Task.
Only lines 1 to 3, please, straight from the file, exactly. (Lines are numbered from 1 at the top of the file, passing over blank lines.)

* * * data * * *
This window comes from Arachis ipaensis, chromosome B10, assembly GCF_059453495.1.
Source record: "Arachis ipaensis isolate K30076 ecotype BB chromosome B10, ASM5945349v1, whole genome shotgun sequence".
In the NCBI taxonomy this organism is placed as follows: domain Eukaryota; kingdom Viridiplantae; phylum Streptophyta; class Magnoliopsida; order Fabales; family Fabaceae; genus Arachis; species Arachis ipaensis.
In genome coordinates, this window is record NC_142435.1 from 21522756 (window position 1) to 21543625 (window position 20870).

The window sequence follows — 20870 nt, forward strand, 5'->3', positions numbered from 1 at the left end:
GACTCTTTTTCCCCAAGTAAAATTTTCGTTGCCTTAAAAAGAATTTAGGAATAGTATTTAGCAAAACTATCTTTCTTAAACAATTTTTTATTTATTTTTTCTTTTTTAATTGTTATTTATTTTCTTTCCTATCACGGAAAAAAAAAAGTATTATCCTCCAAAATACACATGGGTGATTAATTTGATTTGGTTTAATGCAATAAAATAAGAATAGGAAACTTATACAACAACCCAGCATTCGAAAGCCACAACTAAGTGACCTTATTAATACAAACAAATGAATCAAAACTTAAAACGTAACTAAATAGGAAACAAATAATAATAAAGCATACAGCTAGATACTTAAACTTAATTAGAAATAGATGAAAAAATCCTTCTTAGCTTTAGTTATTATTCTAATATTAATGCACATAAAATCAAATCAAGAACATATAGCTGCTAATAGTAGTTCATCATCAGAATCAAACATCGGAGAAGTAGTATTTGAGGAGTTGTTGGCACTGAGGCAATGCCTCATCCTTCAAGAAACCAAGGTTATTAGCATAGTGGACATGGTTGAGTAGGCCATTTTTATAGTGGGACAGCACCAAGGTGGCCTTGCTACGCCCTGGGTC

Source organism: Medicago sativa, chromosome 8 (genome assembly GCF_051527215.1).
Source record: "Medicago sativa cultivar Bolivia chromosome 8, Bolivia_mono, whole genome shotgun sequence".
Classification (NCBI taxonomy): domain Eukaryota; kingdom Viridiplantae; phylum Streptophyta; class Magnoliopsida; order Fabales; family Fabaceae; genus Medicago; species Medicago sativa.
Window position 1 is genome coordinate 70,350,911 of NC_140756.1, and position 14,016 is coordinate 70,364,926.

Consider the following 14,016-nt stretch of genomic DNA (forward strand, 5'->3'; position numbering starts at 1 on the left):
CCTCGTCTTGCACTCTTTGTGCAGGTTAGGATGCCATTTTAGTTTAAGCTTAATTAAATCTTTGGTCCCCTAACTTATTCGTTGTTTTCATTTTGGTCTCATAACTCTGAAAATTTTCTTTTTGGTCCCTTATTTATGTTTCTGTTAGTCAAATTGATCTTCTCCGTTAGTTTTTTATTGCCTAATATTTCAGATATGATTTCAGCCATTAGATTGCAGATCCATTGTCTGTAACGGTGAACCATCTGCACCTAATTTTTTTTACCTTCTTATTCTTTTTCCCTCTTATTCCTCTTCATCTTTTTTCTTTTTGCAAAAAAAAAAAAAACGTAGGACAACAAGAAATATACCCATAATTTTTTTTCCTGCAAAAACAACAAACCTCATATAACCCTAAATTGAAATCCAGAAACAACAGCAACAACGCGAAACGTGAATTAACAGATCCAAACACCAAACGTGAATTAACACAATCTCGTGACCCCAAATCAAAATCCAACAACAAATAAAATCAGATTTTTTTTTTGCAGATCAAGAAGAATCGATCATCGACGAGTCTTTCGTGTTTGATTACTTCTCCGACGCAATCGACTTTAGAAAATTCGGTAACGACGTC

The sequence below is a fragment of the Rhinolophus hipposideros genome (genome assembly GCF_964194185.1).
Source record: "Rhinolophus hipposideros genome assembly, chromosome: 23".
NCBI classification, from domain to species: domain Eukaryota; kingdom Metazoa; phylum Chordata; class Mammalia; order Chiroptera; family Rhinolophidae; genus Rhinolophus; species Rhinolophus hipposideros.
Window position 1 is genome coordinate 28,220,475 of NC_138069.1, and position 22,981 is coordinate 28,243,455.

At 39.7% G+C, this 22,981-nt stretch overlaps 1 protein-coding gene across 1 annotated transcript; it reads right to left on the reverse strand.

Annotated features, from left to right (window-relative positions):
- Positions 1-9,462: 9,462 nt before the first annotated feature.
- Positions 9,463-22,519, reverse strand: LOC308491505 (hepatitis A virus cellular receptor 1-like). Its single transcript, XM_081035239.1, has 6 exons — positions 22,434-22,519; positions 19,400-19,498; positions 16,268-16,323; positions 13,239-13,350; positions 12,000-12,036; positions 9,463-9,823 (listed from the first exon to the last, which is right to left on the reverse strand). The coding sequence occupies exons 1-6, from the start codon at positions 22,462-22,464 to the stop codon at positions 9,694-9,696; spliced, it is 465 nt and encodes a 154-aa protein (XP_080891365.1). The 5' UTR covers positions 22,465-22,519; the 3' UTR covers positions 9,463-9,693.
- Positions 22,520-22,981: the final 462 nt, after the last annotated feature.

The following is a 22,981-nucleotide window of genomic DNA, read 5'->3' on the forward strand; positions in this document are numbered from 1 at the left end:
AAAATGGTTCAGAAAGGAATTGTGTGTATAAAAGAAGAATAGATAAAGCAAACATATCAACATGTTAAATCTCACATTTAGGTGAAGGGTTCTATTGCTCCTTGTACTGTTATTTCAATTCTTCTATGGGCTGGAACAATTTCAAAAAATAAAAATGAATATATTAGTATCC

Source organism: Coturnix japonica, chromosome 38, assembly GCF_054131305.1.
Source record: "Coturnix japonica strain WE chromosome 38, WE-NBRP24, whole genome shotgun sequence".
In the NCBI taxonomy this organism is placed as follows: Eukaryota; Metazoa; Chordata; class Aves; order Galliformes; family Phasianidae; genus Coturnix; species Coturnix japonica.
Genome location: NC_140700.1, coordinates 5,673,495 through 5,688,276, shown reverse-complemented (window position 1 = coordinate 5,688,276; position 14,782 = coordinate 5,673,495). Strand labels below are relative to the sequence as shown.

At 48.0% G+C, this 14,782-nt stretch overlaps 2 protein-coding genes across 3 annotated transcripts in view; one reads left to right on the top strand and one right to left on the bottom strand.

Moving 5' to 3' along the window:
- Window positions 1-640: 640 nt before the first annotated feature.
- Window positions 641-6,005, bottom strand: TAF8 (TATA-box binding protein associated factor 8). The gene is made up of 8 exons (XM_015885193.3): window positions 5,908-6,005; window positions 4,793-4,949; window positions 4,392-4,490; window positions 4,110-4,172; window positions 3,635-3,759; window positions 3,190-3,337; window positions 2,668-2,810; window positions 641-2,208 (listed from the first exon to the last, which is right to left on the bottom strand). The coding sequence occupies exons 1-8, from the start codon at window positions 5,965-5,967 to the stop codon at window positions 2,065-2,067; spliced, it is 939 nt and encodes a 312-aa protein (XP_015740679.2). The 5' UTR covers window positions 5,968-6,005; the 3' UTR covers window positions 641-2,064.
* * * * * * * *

This window comes from Arachis ipaensis, chromosome B10, assembly GCF_059453495.1.
Source record: "Arachis ipaensis isolate K30076 ecotype BB chromosome B10, ASM5945349v1, whole genome shotgun sequence".
In the NCBI taxonomy this organism is placed as follows: domain Eukaryota; kingdom Viridiplantae; phylum Streptophyta; class Magnoliopsida; order Fabales; family Fabaceae; genus Arachis; species Arachis ipaensis.